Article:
CYP POP14 Support children and young people to have positive relationships Identify the different relationships children and young people may have Children and young people have different relationships between their families, friends and adults at school. They can also have relationships with doctors, health visitors, speech therapists etc. Children and young people may treat their peers differently to their family as they can feel more relaxed with their family. Explain the importance of positive relationships for development and well-being Positive relationships help development and well-being in children. Children are more likely to join in in play and learning activities if they feel emotionally secure.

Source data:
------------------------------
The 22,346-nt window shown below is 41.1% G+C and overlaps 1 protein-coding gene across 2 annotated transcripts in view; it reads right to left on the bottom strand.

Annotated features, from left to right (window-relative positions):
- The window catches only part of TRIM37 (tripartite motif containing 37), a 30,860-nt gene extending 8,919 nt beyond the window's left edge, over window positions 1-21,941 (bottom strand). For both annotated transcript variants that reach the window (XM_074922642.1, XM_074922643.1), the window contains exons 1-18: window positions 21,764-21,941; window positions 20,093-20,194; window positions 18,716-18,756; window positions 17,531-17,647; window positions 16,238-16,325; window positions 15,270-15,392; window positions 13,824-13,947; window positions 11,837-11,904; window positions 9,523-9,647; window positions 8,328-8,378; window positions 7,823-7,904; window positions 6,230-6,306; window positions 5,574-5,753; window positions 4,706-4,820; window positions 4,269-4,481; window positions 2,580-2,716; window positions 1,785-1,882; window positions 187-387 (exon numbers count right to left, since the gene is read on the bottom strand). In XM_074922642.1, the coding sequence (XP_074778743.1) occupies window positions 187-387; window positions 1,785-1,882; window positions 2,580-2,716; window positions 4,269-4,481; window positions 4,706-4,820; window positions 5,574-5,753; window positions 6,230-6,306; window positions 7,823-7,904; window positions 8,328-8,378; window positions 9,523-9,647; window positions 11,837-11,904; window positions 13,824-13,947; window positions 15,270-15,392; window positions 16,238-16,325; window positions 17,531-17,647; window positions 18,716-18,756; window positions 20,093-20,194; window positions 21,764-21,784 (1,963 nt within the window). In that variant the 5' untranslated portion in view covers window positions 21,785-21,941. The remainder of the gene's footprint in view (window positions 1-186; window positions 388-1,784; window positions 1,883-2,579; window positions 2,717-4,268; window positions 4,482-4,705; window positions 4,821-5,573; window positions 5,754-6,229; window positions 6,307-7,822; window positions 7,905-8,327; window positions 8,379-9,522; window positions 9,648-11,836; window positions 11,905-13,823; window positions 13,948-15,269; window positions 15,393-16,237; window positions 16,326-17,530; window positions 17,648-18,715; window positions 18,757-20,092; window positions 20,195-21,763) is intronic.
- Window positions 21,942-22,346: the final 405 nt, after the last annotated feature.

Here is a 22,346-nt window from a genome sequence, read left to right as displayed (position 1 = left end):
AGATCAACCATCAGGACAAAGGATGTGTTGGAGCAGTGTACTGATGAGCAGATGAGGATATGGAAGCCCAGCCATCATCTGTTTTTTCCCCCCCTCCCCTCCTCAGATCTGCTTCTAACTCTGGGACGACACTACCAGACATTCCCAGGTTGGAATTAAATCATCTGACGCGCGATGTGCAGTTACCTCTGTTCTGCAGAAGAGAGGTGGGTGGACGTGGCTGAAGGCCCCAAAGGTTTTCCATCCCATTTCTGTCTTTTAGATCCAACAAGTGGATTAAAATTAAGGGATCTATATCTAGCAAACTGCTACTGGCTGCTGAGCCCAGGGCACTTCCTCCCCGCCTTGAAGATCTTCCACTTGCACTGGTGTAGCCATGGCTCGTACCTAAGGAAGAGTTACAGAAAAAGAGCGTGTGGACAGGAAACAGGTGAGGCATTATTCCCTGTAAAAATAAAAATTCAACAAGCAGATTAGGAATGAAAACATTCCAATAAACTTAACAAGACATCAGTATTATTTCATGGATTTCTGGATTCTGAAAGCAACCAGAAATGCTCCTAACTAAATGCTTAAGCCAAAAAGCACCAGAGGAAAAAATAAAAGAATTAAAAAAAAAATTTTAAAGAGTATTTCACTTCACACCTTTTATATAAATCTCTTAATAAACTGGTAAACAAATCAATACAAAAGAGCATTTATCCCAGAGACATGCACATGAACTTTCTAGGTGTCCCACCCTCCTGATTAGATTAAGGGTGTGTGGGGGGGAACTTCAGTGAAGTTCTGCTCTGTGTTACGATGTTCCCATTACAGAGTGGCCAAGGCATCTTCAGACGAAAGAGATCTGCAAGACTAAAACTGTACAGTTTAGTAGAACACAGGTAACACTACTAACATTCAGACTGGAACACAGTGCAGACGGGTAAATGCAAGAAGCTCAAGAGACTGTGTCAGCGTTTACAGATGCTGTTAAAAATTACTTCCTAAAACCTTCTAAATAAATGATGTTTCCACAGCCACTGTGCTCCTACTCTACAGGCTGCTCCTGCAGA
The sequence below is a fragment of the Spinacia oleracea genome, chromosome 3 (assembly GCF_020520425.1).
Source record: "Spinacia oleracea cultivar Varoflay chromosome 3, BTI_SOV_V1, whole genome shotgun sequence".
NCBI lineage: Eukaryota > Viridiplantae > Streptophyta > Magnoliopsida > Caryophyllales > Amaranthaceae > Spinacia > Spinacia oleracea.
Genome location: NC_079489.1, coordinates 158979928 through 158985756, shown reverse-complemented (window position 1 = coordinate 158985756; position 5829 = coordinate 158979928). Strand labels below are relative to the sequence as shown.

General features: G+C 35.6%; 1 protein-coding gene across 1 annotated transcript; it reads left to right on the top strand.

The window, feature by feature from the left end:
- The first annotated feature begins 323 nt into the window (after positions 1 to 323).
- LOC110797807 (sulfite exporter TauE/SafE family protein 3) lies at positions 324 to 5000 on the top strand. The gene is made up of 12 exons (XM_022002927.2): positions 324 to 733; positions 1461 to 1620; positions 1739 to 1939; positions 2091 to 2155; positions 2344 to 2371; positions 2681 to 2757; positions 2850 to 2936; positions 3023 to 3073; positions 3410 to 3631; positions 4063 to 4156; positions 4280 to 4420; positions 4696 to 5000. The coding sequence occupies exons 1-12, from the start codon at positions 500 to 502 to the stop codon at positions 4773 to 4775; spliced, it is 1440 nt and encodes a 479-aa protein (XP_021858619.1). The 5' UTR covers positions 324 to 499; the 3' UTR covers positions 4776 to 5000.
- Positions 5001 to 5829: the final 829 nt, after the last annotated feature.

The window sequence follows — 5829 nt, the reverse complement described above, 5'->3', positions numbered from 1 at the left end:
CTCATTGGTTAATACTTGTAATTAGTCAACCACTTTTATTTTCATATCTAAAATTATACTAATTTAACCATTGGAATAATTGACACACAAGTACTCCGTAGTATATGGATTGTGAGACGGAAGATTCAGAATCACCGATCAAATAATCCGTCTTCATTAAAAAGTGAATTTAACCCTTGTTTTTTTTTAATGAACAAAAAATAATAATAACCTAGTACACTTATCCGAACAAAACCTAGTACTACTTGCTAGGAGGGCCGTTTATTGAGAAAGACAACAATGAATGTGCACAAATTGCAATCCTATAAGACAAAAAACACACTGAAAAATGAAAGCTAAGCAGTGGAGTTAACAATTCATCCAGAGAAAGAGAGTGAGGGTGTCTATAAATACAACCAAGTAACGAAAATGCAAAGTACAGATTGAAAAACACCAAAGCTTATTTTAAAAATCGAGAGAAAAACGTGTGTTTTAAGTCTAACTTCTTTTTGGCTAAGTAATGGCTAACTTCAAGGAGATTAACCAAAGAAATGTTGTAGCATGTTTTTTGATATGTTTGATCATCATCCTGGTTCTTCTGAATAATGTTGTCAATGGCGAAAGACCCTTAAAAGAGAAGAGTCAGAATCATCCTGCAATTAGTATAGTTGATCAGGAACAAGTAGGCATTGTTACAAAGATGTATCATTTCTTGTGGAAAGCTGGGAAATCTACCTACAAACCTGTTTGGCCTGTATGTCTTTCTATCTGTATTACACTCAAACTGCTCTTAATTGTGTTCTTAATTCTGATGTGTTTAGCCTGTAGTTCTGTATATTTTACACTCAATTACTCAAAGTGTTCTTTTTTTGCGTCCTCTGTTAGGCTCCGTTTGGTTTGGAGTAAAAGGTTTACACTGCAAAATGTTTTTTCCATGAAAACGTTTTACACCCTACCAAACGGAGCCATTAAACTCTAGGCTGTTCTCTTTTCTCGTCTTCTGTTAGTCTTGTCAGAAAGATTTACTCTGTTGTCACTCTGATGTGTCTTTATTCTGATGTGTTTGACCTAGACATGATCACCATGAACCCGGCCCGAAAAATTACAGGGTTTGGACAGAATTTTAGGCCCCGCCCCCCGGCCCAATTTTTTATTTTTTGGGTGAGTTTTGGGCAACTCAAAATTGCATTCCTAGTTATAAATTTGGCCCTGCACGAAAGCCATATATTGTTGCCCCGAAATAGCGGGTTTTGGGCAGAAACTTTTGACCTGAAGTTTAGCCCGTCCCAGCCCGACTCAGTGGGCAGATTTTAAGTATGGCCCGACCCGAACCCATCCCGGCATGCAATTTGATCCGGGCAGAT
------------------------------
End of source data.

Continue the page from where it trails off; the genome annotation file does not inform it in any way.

Outline and evaluate one psychological explanation of media influences on pro-social behaviour One psychological explanation of media influences on pro-social behaviour is parental mediation. Singer suggested that parents can enhance children’s understanding by watching pro-social programmes with their children and discussing the moral content and reinforcing the pro-social message. By adults explaining the message to their children it enables them to understand much easier and they can take it on board. Morals in pro-social programmes tend to be harder to understand than anti-social behaviour. Age is an important factor for understanding pro-social behaviour.